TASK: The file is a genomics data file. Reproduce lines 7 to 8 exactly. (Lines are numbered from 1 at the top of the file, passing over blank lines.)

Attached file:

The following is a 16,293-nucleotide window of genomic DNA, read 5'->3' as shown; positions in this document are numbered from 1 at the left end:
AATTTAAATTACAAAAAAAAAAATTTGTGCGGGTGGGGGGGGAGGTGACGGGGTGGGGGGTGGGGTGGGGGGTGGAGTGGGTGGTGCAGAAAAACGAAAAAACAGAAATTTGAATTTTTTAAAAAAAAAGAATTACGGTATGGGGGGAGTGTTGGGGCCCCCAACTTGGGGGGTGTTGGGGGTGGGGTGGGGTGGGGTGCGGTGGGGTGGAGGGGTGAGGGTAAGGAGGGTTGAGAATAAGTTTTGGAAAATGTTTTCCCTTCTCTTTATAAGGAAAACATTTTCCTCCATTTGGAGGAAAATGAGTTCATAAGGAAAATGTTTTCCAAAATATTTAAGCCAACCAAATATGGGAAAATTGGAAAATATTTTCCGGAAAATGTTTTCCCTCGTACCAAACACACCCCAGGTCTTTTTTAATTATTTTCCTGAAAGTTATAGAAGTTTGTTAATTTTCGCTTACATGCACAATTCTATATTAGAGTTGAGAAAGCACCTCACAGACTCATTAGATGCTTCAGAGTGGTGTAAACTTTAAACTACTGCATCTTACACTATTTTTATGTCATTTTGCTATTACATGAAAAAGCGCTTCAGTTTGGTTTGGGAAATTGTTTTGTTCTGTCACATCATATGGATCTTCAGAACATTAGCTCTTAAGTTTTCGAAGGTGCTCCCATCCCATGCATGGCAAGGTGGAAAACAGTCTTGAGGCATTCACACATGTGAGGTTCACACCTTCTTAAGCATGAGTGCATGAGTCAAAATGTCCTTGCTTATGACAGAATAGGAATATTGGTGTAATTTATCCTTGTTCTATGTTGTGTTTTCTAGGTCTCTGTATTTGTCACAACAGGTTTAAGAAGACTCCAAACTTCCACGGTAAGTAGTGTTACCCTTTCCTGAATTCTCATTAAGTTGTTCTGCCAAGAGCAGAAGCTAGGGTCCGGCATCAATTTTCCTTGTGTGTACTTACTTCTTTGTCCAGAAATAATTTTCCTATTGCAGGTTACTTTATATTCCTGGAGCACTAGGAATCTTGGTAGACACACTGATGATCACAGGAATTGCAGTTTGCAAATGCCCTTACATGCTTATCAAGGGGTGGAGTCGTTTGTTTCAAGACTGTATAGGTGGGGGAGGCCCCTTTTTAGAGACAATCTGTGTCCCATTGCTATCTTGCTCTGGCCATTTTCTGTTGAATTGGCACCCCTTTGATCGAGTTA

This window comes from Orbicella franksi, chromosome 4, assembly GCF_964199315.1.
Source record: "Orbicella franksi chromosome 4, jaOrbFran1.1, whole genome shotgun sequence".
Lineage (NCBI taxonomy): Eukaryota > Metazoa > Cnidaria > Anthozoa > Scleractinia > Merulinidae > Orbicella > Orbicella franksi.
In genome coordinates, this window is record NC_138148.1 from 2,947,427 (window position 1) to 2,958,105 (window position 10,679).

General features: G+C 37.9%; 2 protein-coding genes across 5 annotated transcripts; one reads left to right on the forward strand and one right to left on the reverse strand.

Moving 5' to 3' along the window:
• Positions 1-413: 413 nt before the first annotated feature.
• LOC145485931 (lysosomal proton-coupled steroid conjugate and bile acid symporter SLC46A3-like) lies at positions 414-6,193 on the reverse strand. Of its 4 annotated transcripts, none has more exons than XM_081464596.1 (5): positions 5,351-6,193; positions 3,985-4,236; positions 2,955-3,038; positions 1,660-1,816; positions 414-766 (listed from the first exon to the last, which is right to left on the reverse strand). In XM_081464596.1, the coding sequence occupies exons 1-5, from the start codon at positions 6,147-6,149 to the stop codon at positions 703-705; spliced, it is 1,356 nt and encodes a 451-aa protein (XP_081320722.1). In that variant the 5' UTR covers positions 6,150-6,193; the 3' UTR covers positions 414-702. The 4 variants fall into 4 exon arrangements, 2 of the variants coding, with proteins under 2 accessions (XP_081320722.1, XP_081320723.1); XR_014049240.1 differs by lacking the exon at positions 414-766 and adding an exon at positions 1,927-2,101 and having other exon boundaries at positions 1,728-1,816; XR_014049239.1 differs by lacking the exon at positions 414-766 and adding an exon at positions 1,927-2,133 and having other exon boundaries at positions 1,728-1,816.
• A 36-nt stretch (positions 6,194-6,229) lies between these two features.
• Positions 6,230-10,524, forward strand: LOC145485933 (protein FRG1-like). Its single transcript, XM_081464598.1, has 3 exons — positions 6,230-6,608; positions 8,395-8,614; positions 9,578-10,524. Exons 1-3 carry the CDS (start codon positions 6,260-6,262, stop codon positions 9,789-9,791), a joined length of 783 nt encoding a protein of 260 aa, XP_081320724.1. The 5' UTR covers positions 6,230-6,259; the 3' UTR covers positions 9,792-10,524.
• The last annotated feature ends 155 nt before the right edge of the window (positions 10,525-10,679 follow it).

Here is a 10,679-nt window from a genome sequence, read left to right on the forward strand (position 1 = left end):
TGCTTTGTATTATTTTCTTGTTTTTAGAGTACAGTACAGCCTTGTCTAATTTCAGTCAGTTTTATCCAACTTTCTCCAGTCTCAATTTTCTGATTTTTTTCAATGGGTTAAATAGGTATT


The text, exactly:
General features: G+C 37.9%; 2 protein-coding genes across 5 annotated transcripts; one reads left to right on the forward strand and one right to left on the reverse strand.

Moving 5' to 3' along the window: